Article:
Men who experience hot flashes because they are undergoing androgendeprivation therapy for prostate cancer are not significantly helped by two treatments that alleviate the same symptom in menopausal women, the results of a study show.
Mara Vitolins, DrPH, MPH, RD
Men who experience hot flashes because they are undergoing androgendeprivation therapy for prostate cancer are not significantly helped by two treatments that alleviate the same symptom in menopausal women, the results of a study show.1
The study, which tested soy protein powder and the antidepressant venlafaxine as therapies for hot flashes in men, was stopped early by a Data Safety Monitoring Board for lack of effect, Vitolins et al reported.
The authors said they conducted the research because, while 80% of androgen-deprived men experience hot flashes that negatively affect their quality of life, there have been few intervention studies aimed at relieving the symptom in men.
“Changing hormone levels cause hot flashes in both women and men, so we hoped that using soy supplements and/or an antidepressant would help reduce them in men as it does in many women,” said Mara Vitolins, DrPH, professor of Public Health Sciences at Wake Forest Baptist Medical Center in Winston-Salem, North Carolina, and lead author of the study, which was published in the September 30 online issue of the Journal of Clinical Oncology.
The authors chose to test venlafaxine based on the results of previous studies. They cited a single-arm pilot study of 16 men by Quella et al,2 who reported that venlafaxine given at 12.5 mg twice a day reduced the severity of hot flashes by ≥50% in more than half of participants. But in a separate 12-week, double-blind trial of 301 men taking leuprorelin,3 the authors recalled, Irani et al found that venlafaxine given at 75 mg a day was less effective than medroxyprogesterone acetate or cyproterone acetate in reducing hot flashes.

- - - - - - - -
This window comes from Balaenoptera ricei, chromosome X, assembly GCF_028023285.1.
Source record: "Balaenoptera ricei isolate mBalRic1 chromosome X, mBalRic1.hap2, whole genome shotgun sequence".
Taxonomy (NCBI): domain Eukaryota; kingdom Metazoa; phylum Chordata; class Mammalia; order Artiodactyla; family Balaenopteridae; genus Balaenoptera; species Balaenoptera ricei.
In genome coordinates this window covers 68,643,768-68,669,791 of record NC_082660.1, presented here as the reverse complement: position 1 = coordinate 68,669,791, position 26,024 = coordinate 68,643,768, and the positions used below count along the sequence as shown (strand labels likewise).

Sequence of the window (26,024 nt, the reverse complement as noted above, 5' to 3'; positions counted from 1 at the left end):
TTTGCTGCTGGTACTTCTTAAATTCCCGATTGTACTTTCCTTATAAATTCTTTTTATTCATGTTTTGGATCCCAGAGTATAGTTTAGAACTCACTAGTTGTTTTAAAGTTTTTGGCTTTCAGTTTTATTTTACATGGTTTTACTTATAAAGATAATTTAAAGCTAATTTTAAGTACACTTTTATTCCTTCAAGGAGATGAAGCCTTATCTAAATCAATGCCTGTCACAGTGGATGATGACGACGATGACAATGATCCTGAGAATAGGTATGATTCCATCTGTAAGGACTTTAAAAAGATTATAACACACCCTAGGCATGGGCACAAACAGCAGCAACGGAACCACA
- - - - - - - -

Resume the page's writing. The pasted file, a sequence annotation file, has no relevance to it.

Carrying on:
The rationale for including soy protein in the study was prior evidence that women living in countries where soy is routinely consumed have fewer menopausal symptoms. Isoflavones, plant substances in soy protein, are weak estrogen agonists, Vitolins and colleagues noted.
“Because venlafaxine and soy have an impact on different physiologic mechanisms proposed to play a role in hot flashes, these treatments could potentially provide more relief when taken together,” the authors hypothesized.
The phase III, double-blind, multicenter study included 120 androgen-deprived men between 46 and 91 years of age, most of them Caucasian and obese. The men had a performance status of 0 to 1, were experiencing ≥4 moderate to severe hot flashes per day, and were expected to live ≥9 months.
The men were assigned for 12 weeks to one of four daily regimens: milk protein powder plus placebo; venlafaxine and milk protein powder; soy protein powder and placebo; or venlafaxine and soy protein powder.
The primary endpoint was hot flash symptom severity score (HFSSS), defined as number of hot flashes times severity. The secondary endpoint was quality of life (QOL), assessed via the Functional Assessment of Cancer Therapy-Prostate.